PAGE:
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ladies first

travel-concept-vector-illustration_23-2147491287 (1).jpgThroughout U.S. history, we’ve always had Mr. President and the First Lady (when the President was married) — never Madam President and the First Gentleman. (Although hopefully, come next January, that will have changed. But then would it be Madam President and the First Gentleman … or Madam President and the First Gentleman Former President or …? These are the things that keep me up at night.)

The first First Lady I remember is Jacqueline Kennedy, an icon of elegance, gilding the White House with a kind of exquisiteness never seen before. Everything about Mrs. Kennedy captured the world’s attention and affection. No wonder JFK was compelled to introduce himself on an official visit to France as, “the man who accompanied Jacqueline Kennedy to Paris.”

And then, of course, Lady Bird Johnson. Not exactly Jackie. But this was no longer Camelot. My favorite thing about Mrs. Johnson was her love for the environment and for nature. And her first name. (No, not Lady Bird. Claudia).

Pat Nixon. A lovely-looking woman, although to me she always looked as if she were about to shatter. Maybe because her husband started out appearing to have an inferiority complex (have you ever seen the debate between him and JFK?) and ended up appearing a couple of amendments short of the Constitution, if you know what I mean.

First Lady Betty Ford dared to show her frailties in public. From alcohol addiction to breast cancer, Mrs. Ford let us in on the challenges she faced and, as a result, made herself incredibly human.

If Jackie Kennedy was American royalty, Rosalynn Carter was (and is) the salt of the American earth. A woman of faith who lives by her beliefs, Mrs. Carter was the kind of First Lady who reminded us that the meaning of life isn’t about who has the most toys. It’s about making things better for those who need our help.

Nancy Reagan‘s passing a few days ago impacted our national consciousness more than we might have imagined. Her era in the White House was one of grace and glamour — a reflection of the First Couple’s Hollywood past. Whether you shared her politics or not, you have to admire Mrs. Reagan’s fierce loyalty in advising, protecting and loving her husband. Perhaps she will be best remembered for being Ronald Reagan’s voice and his loving caregiver throughout his “long goodbye.”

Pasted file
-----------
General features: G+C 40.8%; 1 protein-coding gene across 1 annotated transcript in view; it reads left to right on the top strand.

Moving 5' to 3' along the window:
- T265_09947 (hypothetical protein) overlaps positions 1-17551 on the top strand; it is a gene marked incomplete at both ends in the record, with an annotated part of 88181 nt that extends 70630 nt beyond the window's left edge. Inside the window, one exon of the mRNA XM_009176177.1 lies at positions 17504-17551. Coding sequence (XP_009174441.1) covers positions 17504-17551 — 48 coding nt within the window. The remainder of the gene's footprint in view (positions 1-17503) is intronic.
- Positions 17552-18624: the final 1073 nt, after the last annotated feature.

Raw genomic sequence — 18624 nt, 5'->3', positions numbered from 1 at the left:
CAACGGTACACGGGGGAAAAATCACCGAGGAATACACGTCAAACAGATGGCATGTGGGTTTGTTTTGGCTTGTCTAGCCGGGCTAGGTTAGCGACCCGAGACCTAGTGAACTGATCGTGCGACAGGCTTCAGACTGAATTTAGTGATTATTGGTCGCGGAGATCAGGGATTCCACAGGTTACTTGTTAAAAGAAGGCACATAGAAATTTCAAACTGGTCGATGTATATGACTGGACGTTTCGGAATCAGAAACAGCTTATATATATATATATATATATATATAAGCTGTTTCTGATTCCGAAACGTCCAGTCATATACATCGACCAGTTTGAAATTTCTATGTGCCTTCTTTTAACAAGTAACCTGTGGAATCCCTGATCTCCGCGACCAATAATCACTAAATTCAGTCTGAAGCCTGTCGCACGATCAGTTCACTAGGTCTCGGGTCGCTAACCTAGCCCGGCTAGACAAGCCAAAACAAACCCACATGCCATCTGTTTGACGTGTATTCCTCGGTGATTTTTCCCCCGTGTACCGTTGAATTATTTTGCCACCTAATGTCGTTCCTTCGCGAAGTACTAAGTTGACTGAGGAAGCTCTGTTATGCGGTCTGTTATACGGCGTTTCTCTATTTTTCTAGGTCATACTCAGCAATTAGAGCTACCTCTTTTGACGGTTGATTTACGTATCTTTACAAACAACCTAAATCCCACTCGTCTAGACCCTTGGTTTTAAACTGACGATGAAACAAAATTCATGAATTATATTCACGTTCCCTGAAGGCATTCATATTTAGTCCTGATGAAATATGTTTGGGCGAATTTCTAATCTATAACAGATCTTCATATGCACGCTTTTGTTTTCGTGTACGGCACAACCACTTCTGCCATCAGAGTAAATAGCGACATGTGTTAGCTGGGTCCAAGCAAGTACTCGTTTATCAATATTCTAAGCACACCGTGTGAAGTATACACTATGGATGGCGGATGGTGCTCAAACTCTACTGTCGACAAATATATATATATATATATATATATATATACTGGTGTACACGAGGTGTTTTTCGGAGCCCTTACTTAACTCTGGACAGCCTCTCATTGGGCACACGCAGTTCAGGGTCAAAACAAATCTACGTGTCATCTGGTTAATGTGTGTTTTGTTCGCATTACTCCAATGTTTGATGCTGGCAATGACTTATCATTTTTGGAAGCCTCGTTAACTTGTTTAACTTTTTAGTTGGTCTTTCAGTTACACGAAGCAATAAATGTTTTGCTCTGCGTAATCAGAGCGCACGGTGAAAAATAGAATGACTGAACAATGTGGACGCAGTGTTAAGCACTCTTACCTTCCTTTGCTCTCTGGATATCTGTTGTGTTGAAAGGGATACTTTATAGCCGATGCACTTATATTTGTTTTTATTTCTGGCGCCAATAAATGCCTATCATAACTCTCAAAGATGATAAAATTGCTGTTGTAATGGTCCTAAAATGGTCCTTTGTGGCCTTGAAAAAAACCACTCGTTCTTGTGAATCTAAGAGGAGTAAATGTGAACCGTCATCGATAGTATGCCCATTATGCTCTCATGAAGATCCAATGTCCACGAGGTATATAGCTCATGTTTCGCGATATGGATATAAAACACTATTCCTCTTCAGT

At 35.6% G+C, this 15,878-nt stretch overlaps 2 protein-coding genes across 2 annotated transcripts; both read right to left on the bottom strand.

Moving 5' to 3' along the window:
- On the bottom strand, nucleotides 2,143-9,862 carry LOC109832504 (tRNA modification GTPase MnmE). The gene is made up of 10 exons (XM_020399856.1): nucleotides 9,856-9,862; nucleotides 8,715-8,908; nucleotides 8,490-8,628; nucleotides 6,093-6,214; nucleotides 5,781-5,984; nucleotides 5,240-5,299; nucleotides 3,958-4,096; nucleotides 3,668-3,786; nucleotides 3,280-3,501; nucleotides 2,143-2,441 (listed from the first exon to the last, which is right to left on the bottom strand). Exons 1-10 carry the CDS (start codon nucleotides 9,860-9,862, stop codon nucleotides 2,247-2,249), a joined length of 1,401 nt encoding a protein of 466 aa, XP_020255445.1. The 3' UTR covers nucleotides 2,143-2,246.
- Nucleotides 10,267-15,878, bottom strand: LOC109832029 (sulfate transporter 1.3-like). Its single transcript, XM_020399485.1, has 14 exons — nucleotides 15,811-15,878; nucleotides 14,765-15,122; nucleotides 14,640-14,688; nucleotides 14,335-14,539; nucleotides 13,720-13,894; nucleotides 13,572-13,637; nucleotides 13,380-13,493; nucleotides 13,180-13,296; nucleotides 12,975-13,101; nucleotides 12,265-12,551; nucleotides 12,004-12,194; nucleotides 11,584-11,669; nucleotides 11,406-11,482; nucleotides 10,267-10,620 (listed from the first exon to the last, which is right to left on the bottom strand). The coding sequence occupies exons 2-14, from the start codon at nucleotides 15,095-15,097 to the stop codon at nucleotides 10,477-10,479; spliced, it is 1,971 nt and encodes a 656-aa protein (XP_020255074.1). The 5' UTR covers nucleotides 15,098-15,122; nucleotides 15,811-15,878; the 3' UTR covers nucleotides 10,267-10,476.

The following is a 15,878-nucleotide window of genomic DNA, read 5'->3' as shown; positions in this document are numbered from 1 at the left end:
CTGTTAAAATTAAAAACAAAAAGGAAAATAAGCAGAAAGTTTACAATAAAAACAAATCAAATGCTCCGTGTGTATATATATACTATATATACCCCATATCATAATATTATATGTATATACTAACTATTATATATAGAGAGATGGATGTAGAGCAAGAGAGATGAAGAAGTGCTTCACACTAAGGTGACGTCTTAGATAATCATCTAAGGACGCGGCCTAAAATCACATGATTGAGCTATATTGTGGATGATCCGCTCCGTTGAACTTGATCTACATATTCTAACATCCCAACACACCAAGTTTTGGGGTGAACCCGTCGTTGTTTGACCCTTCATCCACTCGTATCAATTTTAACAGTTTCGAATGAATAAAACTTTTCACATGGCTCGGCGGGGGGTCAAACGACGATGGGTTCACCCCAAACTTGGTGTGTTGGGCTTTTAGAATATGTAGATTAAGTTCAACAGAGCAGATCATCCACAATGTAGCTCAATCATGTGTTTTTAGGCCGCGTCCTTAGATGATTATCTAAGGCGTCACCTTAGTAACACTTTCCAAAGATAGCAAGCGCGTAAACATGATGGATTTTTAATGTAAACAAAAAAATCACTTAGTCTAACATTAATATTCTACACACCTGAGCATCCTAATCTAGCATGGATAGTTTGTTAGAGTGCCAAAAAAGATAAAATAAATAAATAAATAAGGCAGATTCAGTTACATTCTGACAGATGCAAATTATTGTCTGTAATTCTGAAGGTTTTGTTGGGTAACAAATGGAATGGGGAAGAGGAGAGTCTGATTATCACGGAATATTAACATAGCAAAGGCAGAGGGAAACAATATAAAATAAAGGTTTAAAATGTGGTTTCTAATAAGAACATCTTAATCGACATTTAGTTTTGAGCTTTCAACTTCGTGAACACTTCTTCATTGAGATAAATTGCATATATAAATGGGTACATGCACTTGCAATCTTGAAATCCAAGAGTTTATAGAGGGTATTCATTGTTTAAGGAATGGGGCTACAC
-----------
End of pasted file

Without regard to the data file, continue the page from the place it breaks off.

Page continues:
Barbara and Laura Bush. Each brought a gentility to the White House and a sense of being a strong partner to their respective Georges.

Hillary Clinton, of course, imbued her First Ladyship with a special kind of intelligence, ambition and passion — qualities that later led her to the Senate, to Secretary of State, to her own run for president. And to her chance to break the ultimate glass ceiling.

Finally, Michelle Obama. Smart, strong, accessible (within the parameters set by the Secret Service, of course), a tremendous supporter of military families and of children’s health, and responsible for bringing an incredible breath of fresh air and energy to the White House. Kind of makes me wish for a third Obama term (you don’t have to agree with me, just stay with me here).

Thanks to all these First Ladies, the role has been filled in a variety of ways, each woman bringing her own lasting contributions. The job of First Lady has been refined, polished and perfected. It’s time for the next step.

Madam President, if you please.


ⓒ 2016 Claudia Grossman


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